Electronic Discovery: Companies and Lit Support Look to E-Discovery Future

Electronic discovery companies, corporate counsel and law firms alike are looking at the future of e-discovery and determining how emerging technology will both help and hinder electronic discovery in litigation. Technology affects every industry, but the legal profession is uniquely expected to both understand and “manage” how technology affects every client they represent, regardless of industry.

Electronic Discovery CompaniesIndustry Growth

 

According to Gartner, a technology research firm, the electronic discovery market is expected to reach $1.5 billion by 2013. Much of this industry growth among electronic discovery companies can be attributed to vendor consolidation, development of industry standards and focus on data integration. With courts requiring a stronger focus on data integration and creation of industry standards, many in the legal profession see continued growth in the area of electronic discovery.

Open Source

 

Another area where some electronic discovery companies are focusing is on open-source projects which could lead to a cost-free, standards-based, system. The goal of this type of system is to provide quality e-discovery software at little to no cost, making the technology feasible for any budget. Some open-source software in development allows lawyers to customize features in order to focus on a particular project.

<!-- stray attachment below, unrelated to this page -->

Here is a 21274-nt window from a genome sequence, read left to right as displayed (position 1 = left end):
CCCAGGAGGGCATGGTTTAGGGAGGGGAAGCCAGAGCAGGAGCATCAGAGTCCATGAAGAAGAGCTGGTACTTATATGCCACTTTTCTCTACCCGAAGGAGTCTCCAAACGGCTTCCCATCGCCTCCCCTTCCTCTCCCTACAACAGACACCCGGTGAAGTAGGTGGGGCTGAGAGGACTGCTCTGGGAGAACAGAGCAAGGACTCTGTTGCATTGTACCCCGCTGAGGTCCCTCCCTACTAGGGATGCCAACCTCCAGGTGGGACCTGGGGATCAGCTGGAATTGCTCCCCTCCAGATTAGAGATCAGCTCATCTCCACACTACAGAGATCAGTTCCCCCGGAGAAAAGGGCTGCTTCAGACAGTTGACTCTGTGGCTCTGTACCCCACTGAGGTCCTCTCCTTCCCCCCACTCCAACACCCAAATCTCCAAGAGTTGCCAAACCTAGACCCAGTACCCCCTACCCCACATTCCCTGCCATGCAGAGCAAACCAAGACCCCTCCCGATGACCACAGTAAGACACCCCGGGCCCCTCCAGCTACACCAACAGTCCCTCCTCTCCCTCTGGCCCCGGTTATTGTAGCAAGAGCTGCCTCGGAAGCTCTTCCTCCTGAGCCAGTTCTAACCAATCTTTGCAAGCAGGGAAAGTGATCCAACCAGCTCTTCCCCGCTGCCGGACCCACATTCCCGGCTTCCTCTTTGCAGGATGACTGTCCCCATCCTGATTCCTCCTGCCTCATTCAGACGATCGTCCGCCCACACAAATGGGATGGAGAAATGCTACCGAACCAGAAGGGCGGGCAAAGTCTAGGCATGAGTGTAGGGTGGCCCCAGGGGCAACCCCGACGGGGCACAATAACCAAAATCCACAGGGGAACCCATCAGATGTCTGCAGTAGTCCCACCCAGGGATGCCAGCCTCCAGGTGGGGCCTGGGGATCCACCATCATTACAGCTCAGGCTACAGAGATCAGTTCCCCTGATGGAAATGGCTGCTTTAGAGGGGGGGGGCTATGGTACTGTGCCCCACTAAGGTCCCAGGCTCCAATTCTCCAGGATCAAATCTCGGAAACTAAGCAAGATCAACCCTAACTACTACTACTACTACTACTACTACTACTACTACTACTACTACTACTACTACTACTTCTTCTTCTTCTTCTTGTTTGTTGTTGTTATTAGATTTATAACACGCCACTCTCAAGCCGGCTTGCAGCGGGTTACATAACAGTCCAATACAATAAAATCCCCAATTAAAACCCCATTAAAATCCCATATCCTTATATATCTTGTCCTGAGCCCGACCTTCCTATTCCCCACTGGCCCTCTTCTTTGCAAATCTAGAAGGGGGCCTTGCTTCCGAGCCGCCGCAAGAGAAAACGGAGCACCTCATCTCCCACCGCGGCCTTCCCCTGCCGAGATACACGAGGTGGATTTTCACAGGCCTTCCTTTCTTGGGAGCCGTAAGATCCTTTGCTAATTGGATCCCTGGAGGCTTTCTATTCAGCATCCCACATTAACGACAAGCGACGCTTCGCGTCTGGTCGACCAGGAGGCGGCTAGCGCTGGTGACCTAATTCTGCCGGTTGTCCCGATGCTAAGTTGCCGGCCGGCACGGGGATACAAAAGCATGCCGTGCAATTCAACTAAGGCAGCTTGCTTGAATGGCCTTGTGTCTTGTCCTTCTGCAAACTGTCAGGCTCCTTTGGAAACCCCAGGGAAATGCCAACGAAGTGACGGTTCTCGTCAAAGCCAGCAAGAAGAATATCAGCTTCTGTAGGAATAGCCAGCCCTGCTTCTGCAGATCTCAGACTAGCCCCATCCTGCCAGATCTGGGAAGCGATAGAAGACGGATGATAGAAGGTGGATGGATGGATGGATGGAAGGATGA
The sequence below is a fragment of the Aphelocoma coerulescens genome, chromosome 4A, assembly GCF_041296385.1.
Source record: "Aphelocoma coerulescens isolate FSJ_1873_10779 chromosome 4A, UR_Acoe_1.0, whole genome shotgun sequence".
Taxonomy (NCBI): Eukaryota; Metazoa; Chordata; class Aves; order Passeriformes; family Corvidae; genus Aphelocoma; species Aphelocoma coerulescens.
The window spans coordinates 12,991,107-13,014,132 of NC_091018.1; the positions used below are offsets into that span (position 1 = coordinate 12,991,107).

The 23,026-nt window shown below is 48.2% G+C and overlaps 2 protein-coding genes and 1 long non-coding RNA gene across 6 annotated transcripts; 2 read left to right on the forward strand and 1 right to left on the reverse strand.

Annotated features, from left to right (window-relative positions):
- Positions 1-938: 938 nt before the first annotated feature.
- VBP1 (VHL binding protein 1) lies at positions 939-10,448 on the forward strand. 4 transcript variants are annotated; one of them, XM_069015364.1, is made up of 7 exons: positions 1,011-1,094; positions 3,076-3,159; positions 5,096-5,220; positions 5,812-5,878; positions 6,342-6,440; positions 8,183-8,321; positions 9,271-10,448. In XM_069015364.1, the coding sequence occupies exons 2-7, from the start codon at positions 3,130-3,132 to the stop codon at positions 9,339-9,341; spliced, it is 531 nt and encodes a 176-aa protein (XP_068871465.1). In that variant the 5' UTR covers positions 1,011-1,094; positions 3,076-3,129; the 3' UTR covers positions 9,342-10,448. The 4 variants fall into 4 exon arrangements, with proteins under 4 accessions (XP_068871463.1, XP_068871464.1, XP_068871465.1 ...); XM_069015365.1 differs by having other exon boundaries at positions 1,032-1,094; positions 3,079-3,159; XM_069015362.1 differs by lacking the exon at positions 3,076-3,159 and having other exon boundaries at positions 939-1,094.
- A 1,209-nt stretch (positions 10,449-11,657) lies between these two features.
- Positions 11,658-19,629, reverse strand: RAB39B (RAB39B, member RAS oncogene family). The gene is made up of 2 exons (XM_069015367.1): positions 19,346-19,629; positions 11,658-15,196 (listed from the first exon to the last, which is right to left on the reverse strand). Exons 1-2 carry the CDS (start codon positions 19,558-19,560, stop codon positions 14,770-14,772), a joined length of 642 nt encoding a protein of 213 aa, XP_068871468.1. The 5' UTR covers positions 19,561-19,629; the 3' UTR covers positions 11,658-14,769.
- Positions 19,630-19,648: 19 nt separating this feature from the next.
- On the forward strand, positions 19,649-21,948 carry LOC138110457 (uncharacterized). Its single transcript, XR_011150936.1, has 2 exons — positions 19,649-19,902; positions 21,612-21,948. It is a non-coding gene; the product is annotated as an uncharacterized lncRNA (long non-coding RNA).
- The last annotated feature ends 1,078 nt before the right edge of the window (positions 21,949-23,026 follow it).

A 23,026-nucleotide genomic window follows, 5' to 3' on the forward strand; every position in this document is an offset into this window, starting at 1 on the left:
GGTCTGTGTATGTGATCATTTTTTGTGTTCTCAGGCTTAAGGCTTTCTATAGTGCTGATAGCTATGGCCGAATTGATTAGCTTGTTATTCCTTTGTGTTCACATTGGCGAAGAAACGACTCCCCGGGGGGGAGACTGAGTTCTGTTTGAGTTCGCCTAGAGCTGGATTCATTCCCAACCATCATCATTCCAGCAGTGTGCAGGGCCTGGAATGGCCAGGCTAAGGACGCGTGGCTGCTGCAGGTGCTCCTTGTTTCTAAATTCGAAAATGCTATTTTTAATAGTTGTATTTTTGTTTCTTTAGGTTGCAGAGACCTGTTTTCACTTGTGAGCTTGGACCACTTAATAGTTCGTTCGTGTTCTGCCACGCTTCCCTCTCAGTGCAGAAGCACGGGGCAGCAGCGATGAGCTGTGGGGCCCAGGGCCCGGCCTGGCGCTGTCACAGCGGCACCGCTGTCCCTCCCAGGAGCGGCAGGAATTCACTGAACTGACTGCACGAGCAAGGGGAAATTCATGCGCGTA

Technology

 

As technology improves and becomes more defensible, many firms are finding that emerging technologies are able to do the “heavy lifting” research that is customarily performed by law students and paralegals. By using predictive coding, in conjunction with technologies that are being developed for release in the near future, review time will be drastically reduced; allowing focus to remain on more crucial case development. Predictive coding software is only one illustration of technology assisting lawyers and corporations in the area of e-discovery. As technology is developed and honed, electronic discovery companies are expecting to see the amount of time spent on human document review to be reduced even further.

As e-discovery requirements continue to be refined via case law, technology will continue growing to meet the need to provide quality electronic discovery services to litigators. Employing an electronic discovery company that specializes in consulting in addition to providing services provides invaluable guidance and support during the discovery process. For more information about electronic discovery consulting and services, visit www.advanceddiscovery.com.

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